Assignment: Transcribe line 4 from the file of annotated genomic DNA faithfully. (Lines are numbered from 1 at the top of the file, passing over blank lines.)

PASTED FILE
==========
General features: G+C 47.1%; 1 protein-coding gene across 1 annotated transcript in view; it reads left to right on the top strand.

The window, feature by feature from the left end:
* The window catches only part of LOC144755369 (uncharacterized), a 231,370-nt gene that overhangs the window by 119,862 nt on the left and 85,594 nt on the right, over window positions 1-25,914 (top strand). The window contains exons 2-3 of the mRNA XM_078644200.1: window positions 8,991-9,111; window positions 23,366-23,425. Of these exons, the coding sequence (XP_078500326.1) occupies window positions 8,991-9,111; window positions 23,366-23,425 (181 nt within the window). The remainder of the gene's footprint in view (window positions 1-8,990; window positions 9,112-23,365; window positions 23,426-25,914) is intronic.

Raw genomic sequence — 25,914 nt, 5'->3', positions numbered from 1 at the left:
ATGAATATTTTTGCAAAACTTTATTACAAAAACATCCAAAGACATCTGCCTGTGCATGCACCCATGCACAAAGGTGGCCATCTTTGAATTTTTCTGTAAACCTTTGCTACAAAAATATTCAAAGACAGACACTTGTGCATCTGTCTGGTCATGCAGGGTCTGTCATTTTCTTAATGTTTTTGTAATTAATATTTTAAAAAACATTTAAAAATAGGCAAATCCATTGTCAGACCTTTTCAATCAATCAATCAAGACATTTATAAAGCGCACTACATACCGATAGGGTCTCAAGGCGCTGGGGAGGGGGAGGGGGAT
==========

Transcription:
Raw genomic sequence — 25,914 nt, 5'->3', positions numbered from 1 at the left: